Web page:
It’s the great villain that makes a great motion picture, and counterpoint – the beloved team: the Fantastic Four, the Avengers, Luke, Princess Leia, Lando Calrissian, Han Solo…that old axiom “the original is still the greatest” rings true. The Rise of Skywalker goes back to the future to end this part of the saga. And all it really needed was Darth Vader to bring it full circle. That was so obvious.

In 2009 when Abrams rebooted Star Trek he put Mr. Spock smack dab in the middle of it. He took a talented actor like Eric Bana and gave him a substandard villain role to play. That is what damaged the Star Trek reboot so severely. So Abrams put his mark on both Star Trek and Star Wars and as my old aunty would say “Could’ve done better….could have done worse.” Which is why the similarities appear and are so blatant. And Abrams played it too cute with both franchises. It is the introducing of Star Trek: The Next Generation into the Star Wars legacy which warps the concept – almost at warp speed.

All that being said am I satisfied with this film? Well, I will watch it again…and again…and that’s something I’m not doing with Solo: A Star Wars Film, or even the rebooted Star Trek. Bringing the original characters back and having enough dynamic moments that are new, different and exciting is what makes Rise of Skywalker work.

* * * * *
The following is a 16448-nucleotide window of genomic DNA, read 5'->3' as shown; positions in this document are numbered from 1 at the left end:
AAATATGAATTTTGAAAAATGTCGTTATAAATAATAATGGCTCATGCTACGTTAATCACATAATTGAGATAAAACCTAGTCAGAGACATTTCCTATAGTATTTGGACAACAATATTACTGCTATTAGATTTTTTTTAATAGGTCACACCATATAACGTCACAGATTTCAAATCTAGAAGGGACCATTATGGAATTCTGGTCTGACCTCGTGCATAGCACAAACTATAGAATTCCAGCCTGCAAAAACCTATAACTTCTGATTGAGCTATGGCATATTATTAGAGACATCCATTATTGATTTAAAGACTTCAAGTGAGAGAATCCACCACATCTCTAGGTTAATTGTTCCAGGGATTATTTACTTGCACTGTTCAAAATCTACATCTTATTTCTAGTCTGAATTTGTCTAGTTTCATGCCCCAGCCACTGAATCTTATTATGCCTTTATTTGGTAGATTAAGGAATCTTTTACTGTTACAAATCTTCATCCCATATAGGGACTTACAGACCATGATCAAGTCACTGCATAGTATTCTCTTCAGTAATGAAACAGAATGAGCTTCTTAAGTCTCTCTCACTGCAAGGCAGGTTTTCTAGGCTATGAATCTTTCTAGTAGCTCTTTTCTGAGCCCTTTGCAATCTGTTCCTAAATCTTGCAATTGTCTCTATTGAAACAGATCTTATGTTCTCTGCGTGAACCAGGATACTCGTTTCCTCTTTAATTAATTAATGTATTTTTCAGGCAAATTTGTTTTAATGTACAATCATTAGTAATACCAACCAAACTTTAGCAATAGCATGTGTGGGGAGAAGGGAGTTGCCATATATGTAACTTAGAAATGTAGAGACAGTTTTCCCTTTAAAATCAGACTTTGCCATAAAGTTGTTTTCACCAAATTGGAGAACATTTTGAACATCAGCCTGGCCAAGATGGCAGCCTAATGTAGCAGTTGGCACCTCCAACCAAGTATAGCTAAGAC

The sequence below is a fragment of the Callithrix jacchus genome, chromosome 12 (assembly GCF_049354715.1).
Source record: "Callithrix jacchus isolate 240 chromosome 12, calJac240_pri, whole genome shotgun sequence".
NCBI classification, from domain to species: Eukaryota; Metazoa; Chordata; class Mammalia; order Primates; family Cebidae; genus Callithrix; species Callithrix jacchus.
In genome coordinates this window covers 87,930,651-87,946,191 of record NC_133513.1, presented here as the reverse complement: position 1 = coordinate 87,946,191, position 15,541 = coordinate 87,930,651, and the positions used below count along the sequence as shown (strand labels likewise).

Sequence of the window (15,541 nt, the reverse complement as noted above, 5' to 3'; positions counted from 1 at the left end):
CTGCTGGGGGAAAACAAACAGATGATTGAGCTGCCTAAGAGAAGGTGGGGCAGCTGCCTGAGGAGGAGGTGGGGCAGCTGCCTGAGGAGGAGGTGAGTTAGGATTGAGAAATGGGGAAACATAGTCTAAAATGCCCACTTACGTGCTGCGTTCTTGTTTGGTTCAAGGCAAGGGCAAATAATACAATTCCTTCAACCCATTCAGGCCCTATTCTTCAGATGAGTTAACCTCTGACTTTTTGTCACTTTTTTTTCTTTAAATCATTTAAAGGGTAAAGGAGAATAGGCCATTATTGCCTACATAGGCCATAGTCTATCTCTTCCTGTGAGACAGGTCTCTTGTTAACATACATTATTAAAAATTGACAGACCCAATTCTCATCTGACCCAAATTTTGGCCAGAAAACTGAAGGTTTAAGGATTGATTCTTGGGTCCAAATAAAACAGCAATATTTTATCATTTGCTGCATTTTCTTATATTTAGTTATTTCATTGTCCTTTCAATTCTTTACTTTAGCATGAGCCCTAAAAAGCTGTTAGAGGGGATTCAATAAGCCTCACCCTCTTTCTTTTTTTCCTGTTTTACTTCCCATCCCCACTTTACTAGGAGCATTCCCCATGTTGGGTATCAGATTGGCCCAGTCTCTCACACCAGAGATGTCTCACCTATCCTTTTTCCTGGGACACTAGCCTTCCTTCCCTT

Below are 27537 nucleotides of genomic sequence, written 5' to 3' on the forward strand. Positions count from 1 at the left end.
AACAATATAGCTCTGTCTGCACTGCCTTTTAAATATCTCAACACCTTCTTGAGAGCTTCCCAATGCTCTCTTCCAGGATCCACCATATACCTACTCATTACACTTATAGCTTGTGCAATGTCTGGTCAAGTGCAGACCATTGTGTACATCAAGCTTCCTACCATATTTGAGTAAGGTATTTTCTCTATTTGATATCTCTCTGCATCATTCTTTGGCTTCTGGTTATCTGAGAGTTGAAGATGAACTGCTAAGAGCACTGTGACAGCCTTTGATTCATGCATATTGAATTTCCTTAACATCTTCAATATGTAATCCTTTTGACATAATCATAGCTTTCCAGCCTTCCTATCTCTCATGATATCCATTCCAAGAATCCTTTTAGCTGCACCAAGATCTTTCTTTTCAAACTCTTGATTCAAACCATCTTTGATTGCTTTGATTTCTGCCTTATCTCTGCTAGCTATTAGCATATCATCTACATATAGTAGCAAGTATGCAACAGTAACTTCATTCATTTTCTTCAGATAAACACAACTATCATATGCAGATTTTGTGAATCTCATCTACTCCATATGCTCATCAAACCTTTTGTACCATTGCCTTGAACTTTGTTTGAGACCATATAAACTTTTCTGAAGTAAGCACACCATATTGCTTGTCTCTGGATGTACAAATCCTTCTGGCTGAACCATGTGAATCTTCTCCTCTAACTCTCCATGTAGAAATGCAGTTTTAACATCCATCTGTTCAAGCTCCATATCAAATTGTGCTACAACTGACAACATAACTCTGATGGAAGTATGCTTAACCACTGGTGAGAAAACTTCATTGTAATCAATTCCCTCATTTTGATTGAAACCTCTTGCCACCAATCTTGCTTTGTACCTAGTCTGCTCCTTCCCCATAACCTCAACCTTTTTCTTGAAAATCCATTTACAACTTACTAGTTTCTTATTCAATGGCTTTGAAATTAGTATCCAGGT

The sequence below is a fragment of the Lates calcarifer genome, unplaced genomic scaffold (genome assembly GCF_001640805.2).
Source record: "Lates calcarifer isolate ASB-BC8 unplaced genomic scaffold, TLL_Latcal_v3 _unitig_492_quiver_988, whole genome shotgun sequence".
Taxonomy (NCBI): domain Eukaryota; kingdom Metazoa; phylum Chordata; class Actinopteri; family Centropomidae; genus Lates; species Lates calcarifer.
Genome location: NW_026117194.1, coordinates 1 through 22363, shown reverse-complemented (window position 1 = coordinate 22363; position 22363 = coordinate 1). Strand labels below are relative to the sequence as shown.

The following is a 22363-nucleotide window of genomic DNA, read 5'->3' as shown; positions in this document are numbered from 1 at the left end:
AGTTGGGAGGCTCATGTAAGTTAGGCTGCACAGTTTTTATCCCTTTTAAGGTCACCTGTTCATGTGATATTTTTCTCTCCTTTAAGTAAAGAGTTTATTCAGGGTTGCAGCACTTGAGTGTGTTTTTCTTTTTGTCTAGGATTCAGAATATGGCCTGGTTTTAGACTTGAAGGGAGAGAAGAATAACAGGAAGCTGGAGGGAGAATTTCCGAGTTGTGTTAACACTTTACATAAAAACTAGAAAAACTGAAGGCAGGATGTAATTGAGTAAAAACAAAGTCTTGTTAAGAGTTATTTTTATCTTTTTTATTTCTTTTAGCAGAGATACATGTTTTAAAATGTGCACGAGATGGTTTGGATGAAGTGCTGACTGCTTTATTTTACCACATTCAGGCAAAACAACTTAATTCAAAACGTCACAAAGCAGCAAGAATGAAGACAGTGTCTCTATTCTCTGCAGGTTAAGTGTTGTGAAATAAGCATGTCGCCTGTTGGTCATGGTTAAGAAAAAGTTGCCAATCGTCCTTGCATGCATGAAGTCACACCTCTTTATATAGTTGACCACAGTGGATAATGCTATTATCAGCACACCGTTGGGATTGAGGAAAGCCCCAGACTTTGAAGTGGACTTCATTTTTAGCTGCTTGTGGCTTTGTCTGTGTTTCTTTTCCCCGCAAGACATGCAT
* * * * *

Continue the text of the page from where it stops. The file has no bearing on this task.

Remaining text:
The question now is: can they make a new Star Wars film that surpasses the original trilogy? Given that the good-looking new cast relies more on their youthful appearances than any qualities that endear them to us, some serious character development is in order. Remember how awful decent actors like Natalie Portman and Hayden Christensen looked? The Scarlet Letter on them both for wooden, terrible performances in one of the greatest film franchises of all time! Lucas overlooked personalities the audience could relate to in order to play with all his dazzling special effects. Turn the audio off and just watch those three “prequels” to see the visuals!

With the past still haunting these continuing episodes of this serial saga, character development for the newbies is going to be an uphill battle. Dailey Ridley and Oscar Isaac (who is now 40) play their parts well. But you don’t get that Luke, Leia, Han, Lando, R2-D2, Chewbacca magic, do you? The presence of the original cast is what makes The Rise of Skywalker a winner. Emperor Palpatine’s return is the magic missing from the previous two films. Darth Vader would be the frosting on the cake. Guess J.J. left him out in the pasture with Max Von Sydow. That’s too bad, but the Rise of Skywalker is still good enough to be in the top tier of Star Wars films as in, it makes a good bookend to the saga. Three stars.

Joe Viglione is the Chief Film Critic at He has written thousands of reviews and biographies for,, Gatehouse Media, Al Aronowitz’s The Blacklisted Journal, and a variety of other media outlets. Joe also produces and hosts Visual Radio, a seventeen-year-old variety show on cable TV which has interviewed Jodie Foster, director/screenwriter David Koepp, Michael Moore, John Cena, comics/actors Margaret Cho, Gilbert Gottfried, Gallagher, musicians Mark Farner and Don Brewer of Grand Funk Railroad, Ian Hunter of Mott The Hoople, Ray Manzarek, John Densmore, Felix Cavaliere of The Rascals, political commentator Bill Press and hundreds of other personalities.